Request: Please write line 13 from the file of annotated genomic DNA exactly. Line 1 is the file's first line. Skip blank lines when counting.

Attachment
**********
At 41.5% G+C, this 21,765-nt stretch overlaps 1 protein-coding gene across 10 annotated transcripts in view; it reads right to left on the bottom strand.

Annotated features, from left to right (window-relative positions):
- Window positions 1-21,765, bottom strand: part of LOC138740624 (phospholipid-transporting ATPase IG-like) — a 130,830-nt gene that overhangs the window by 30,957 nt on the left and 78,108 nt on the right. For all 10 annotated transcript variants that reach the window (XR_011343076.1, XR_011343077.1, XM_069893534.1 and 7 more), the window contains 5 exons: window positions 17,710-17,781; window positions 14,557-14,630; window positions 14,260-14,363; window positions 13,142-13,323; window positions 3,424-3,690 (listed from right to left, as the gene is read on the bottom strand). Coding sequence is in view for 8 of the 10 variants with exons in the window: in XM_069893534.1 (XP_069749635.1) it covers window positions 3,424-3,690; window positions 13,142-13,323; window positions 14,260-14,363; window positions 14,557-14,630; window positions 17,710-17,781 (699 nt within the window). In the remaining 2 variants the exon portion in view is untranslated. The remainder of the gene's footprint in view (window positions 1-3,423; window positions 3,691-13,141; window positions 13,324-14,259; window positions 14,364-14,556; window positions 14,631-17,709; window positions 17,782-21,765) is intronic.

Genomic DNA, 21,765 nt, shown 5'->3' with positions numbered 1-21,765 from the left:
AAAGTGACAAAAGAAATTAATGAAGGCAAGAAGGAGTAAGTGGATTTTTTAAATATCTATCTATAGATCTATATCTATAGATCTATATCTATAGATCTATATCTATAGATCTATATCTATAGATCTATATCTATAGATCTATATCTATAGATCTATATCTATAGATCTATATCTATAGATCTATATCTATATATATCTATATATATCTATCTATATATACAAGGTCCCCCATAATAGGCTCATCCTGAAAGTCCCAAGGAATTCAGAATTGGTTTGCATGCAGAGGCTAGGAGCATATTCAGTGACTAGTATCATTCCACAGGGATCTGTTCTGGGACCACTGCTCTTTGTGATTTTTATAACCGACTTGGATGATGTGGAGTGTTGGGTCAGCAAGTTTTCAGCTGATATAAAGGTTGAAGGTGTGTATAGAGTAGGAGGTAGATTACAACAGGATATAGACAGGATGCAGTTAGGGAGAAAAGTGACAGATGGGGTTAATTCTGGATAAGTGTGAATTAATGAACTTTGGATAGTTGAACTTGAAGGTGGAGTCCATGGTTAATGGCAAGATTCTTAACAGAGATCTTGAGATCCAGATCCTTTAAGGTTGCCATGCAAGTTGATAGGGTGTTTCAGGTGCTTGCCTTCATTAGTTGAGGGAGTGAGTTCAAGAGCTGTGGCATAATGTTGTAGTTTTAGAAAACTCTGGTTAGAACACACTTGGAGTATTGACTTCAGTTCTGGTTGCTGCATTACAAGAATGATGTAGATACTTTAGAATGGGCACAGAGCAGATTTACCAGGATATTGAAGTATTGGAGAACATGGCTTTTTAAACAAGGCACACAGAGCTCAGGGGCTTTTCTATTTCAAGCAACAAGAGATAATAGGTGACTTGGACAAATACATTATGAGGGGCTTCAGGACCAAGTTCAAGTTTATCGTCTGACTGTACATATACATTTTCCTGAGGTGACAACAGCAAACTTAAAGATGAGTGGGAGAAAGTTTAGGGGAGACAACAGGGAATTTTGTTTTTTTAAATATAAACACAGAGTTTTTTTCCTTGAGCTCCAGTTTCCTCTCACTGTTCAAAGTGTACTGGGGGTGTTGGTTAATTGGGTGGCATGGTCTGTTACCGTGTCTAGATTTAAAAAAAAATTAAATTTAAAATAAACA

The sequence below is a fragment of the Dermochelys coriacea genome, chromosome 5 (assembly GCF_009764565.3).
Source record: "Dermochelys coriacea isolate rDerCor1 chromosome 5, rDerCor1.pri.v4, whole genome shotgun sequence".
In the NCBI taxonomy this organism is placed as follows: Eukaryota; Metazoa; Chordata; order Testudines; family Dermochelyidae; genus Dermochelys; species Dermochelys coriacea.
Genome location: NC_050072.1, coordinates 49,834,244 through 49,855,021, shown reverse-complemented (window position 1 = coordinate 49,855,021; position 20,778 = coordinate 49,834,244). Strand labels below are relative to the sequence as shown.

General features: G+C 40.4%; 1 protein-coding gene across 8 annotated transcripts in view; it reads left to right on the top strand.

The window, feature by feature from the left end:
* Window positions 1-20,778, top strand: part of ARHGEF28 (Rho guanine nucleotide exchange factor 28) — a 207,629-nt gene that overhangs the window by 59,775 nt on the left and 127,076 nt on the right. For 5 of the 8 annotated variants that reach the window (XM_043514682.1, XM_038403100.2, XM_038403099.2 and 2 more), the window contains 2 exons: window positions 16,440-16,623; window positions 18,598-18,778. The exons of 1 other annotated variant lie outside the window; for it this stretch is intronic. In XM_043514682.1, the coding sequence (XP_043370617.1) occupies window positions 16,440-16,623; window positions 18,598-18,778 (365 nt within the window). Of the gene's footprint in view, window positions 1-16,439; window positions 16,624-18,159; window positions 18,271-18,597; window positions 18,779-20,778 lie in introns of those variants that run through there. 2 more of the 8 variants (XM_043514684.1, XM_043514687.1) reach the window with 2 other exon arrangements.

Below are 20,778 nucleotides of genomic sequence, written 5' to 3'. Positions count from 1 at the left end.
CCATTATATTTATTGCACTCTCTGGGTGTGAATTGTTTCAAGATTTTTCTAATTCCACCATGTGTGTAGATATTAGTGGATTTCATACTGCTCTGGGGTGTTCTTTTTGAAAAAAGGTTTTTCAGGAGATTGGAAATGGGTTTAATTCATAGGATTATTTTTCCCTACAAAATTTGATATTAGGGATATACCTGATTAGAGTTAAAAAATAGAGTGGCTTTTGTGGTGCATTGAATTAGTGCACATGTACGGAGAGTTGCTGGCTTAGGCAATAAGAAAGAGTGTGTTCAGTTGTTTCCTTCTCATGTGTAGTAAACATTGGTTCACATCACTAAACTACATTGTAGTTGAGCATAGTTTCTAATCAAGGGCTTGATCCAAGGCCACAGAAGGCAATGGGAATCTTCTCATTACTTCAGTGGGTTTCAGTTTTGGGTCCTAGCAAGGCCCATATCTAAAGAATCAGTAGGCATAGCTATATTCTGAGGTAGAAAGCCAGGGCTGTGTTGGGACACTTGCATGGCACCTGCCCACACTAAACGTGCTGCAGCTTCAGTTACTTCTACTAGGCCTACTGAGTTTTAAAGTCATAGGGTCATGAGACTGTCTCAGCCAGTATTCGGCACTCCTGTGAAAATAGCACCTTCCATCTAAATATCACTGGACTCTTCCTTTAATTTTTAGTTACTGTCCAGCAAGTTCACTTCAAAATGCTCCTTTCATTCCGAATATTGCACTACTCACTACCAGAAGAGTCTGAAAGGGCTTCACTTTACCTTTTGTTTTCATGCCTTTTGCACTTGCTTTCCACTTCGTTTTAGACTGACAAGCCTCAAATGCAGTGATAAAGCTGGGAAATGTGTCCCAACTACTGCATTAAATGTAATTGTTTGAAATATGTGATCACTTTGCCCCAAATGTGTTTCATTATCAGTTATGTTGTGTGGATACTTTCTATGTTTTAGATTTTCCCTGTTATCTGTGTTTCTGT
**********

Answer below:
Below are 20,778 nucleotides of genomic sequence, written 5' to 3'. Positions count from 1 at the left end.